This, in the end, was John’s mission. For Dalkey’s titles to remain in print and available. For somebody to take care of them and love them like he did. That job falls now to Deep Vellum and Dalkey Archive’s board members and his eldest son, Will O’Brien. I think John would be happy to know that this often troublesome part of the jigsaw, getting books into readers’ hands, is being taken care of.

I don’t remember when exactly we last spoke or saw each other but I know that we were scheduled to speak on Saturday, November 21st. We were beginning tentative discussions about a new Irish press. I had planned to do it alone but then he proposed the same idea and we said we should talk. Five or six titles a year, a quarterly magazine, a website, a podcast. He sent a budget. We were to talk.

But he had been sick and in hospital again in the weeks prior to this. He had been “to the underworld and back”, he wrote to me, in his usual dramatic style. But he was home now and we continued to email in the run-up to our scheduled Skype call. We talked about him coming back to Dublin, about meeting for pizza. In Dalkey village again, maybe. We went to Regazzi’s once. He had really liked it. Then I got caught up somewhere on the Saturday afternoon, busy with life, and emailed to ask could we reschedule our Skype call until later that evening. He replied, “Family will be here visiting. Could we do it tomorrow?”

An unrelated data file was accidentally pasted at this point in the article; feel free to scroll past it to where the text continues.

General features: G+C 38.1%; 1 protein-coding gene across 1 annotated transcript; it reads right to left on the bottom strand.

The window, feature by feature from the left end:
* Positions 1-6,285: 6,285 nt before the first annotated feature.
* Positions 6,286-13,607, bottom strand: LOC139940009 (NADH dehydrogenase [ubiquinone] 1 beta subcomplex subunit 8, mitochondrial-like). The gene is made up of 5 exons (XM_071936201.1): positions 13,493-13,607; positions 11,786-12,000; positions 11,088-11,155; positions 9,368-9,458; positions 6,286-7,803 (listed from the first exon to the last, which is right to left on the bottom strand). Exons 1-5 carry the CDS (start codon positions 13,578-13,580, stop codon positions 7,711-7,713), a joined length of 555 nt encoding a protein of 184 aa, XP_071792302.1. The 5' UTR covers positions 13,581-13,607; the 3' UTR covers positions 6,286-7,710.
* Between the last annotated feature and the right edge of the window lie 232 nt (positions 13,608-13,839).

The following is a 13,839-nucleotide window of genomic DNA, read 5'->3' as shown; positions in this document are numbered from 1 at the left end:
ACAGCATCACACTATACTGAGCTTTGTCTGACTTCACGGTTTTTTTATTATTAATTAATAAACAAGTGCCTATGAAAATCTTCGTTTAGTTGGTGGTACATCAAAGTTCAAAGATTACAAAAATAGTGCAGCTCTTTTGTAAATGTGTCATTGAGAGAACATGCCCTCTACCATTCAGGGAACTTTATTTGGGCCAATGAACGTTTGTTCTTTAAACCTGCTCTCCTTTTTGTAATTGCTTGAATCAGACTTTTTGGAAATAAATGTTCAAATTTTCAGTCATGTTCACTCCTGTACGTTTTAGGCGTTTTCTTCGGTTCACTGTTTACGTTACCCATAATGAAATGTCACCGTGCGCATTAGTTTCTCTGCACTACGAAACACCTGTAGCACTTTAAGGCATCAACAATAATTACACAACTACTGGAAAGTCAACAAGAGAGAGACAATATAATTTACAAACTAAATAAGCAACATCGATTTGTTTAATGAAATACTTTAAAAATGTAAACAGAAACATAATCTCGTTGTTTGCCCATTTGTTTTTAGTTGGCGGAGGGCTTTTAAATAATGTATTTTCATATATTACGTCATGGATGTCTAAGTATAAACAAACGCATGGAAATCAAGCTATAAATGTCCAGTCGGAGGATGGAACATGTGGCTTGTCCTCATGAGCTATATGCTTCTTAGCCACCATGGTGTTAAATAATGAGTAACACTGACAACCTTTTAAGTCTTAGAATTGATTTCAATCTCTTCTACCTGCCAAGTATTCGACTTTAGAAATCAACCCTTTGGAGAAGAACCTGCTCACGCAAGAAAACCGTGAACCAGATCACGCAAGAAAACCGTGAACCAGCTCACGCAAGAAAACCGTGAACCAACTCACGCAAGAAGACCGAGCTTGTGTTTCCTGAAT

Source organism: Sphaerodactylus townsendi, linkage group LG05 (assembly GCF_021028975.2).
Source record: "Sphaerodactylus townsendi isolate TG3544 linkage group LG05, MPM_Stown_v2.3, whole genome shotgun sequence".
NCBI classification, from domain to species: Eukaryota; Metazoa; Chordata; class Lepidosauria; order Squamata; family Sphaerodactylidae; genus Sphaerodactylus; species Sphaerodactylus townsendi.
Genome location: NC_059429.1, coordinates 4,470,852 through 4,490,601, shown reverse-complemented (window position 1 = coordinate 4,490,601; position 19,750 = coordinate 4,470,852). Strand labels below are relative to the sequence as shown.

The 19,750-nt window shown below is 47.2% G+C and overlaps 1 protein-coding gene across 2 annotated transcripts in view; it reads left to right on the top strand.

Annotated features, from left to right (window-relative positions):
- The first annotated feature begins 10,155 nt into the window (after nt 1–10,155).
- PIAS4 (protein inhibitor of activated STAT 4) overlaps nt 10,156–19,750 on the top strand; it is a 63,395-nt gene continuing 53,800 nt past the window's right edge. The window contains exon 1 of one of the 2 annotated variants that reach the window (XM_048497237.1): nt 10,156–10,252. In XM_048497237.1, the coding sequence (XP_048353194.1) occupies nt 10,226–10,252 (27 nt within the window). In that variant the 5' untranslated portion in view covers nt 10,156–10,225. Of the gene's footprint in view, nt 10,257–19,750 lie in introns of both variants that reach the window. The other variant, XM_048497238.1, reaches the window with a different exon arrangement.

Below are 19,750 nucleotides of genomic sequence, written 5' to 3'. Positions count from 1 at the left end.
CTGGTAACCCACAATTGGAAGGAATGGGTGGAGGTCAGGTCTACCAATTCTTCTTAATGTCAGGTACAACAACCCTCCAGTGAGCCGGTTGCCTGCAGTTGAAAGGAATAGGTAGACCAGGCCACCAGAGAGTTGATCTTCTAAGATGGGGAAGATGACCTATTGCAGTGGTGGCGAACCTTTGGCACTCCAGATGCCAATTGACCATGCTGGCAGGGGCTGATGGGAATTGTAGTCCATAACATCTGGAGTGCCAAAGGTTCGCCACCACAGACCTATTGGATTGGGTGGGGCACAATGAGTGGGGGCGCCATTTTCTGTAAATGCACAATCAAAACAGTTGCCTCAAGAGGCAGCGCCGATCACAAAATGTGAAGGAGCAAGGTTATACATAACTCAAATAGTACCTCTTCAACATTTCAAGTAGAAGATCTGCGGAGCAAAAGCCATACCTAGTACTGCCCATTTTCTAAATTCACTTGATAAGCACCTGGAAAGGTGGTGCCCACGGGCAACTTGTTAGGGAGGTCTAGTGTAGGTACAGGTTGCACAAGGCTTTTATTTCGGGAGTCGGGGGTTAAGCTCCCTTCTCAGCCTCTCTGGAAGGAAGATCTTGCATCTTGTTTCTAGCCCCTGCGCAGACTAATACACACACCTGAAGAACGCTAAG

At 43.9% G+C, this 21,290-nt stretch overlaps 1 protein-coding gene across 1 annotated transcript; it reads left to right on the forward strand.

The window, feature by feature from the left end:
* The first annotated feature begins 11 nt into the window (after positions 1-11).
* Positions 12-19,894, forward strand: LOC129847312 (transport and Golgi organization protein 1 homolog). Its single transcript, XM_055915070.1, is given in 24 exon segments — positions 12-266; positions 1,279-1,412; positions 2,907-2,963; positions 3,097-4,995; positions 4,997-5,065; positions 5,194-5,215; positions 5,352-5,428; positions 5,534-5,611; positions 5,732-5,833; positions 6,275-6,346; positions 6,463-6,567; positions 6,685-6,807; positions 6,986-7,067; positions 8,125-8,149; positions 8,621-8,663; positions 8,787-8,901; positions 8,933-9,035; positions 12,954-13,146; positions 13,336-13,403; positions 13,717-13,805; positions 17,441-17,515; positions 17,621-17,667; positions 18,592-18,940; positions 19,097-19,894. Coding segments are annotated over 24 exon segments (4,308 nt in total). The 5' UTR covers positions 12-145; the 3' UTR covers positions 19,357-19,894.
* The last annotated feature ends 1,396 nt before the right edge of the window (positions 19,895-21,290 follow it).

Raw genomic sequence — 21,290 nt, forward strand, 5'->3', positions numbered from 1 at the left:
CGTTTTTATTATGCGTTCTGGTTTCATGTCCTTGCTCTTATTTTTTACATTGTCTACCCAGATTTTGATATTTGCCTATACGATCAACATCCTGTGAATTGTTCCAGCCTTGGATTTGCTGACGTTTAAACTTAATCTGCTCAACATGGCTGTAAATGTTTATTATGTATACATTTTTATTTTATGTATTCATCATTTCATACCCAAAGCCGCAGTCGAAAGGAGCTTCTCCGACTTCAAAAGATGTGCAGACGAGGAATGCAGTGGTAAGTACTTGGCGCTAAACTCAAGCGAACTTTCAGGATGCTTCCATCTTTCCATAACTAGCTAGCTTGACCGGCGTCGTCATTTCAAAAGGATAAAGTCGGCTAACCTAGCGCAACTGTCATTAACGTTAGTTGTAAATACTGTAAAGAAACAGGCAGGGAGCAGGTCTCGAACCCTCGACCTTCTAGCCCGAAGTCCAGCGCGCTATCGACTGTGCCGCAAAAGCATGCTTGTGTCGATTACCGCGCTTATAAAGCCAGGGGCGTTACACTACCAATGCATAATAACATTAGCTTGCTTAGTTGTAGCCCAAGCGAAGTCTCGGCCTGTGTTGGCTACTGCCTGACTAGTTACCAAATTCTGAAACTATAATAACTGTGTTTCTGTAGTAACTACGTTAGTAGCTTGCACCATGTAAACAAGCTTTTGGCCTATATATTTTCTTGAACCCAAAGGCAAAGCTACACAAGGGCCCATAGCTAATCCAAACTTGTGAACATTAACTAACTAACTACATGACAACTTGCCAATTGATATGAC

Perfect.

But there was no tomorrow.

On Sunday afternoon I logged on. I tried to call several times. User off-line, it said. I’d never seen that before. I wondered.

His last words to me read, "Good times for me." Good times. Ahead of his family visiting and Dalkey Archive's future looking secure and being home in Funk's Grove, among the trees and the turning colours of the leaves and the dogs. I am both glad and regretful now when I think of him. Glad of his good times and regretful that we never had our last conversation. Because I miss him now. John O'Brien – my publisher and briefly my boss. A difficult man. A brilliant man. A man who was often what we call around these parts an awful auld bollocks.

But most of all he was my dear friend. And I miss him.